I mentioned a few weeks ago my issue with the birth record of Clifford Cruvant in Cook County (Chicago) Illinois. The name in the index differed from the report. Cynthia at ChicagoGenealogy looked up the Certificate of Correction on the Family History Library microfilm, and posted a copy for me. It reappears below.
As is so often the case, the mystery deepens. The Family History Library microfilm didn’t capture the date on the correction so I decided to look up the name of the County Clerk at the top of the form. Michael J Flynn was Cook County Clerk from 1934-1950. Some say he was the origin of the phrase “in like Flynn.” Others suggest other politicians named Flynn, and still others suggest the actor Errol Flynn. Regardless, Michael J Flynn wasn’t a County Clerk who time forgot, and his dates in office are pretty well established.
Clifford was born in 1904, so he was at least thirty when his birth certificate was corrected. More importantly, since his mother signed the correction, both his mother and he were somewhere in 1920 and 1930. And his mother signed the correction with the surname Cruvant, suggesting she may not have remarried. My prior assumption had been the reason we couldn't find them was that she likely remarried and Clifford’s surname got changed, though that now appears not to be the case.
The Cruvant surname has many legitimate and illegitimate spellings. Since the English spelling is basically a transliteration of the Hebrew transliteration of the Lithuanian town Kruvandai, anything phonetically close is ‘accurate’ and several different family branches adopted different spellings. Cruvant, Cruvand, Kruvant, Kruvand, and Kroovand are the five most common spellings. And then there are the creative ways it has been written by clerks and census takers, or misinterpreted by indexers, for example, Crouvant, Cruivant, and even once Casavant. (Can't blame the indexer, either, as the handwriting was that bad.)
But Ancestry allows you to search by first name only, and I've gone through every person in the Illinois Census for 1920 and 1930 whose first name began with 'Clif' and who was born in 1904+- 2 years. Without any likely matches. I could drop the age from the search, or expand the range a bit, but the list was already getting pretty long. The list for 'Paul' is longer. Though I have tried to find Goldie in the same fashion. It's possible they were no longer in Illinois.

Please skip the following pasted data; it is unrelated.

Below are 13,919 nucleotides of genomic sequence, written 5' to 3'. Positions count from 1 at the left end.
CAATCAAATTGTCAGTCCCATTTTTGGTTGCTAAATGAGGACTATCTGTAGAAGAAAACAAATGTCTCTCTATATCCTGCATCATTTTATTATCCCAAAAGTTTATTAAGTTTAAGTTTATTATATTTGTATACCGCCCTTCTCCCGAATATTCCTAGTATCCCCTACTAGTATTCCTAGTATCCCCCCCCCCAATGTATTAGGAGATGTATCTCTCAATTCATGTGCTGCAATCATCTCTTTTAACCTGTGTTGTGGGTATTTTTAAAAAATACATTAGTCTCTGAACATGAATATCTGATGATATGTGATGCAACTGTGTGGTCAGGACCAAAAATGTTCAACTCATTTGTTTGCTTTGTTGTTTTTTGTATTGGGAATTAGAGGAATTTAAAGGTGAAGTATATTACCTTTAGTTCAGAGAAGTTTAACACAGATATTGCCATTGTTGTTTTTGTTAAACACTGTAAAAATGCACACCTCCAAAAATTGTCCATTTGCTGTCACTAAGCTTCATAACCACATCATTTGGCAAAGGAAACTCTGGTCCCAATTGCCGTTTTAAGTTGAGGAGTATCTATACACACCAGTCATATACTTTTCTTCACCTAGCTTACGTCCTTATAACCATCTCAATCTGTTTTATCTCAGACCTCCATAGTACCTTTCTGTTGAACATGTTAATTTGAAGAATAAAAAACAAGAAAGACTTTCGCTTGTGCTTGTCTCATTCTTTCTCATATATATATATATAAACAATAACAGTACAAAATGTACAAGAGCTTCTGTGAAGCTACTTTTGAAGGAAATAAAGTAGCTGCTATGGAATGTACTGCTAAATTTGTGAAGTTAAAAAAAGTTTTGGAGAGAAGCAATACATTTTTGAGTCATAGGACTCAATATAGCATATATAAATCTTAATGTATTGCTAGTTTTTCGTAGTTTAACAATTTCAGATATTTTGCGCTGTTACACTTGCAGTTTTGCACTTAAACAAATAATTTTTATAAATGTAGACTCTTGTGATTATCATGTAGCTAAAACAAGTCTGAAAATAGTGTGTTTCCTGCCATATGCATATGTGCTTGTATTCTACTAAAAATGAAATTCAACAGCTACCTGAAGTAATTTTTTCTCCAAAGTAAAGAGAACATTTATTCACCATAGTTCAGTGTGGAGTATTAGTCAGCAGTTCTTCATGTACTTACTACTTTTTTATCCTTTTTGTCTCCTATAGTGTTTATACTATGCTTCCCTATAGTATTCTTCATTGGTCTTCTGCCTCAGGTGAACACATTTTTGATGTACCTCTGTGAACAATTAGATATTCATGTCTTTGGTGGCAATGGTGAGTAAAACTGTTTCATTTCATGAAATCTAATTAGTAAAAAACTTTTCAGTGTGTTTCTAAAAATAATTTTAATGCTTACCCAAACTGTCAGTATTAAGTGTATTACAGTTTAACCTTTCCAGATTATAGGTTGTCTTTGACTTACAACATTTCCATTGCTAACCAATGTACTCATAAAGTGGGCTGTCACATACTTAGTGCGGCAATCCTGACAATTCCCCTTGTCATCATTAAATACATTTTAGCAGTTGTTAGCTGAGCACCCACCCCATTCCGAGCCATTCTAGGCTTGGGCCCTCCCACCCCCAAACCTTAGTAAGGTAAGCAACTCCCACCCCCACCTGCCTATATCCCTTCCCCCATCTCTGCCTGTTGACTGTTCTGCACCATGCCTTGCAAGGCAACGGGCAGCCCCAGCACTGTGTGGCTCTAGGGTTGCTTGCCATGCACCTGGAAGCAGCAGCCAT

The next step was City Directories. I found a few Chicago City Directories on Footnote. They were definitely there in 1911, though they don't appear in the 1916 or 1923 directory. I found a Chicago Tribune news story mentioning Goldie, and providing her address, from 1912.
The St. Louis County Library has Chicago Directories from 1913-1917, 1923, and 1928. I already knew 1923 would be a bust, so that left 6 years for me to research. I dropped by the library, and the research added an address for 1914, but that was the last sight of them in Chicago.
I returned to Ancestry and did a search in the entire 1920 census for anyone born in 1904+-10 years with a first name beginning with 'Clif', and who had a mother whose name began with 'Gold'. And then I changed the mother field for names starting with 'Lil' for her middle name, Lillian. There were only 1000 names for me to page through with the latter. I was looking for a particular misspelled surname which helped. Unfortunately, I didn't find them.
My most recent effort was based on a suspicion Clifford may have been in the process of changing his name when the correction to his birth certificate was filed. I had a birthdate, and anyone born in 1904 who lived past the 1950s is likely to be in the SSDI. Rootsweb's database allows you to search by first name and birthdate, which I did. There are only 6 Cliffords in the database who share Clifford Cruvant's birthday. I asked myself, how many of these six can I find in the 1910 census? Because if they're there, they're not Clifford Cruvant. Unfortunately, all of them have matches in the 1910 census of approximately the correct age. The matches may not be them, but they could be.
So I am no further, and as of this moment I am unsure what happened to Goldie and Clifford after 1914. Ancestry is working on a 1940 census substitute, which could end up being helpful in solving the mystery, but isn't yet.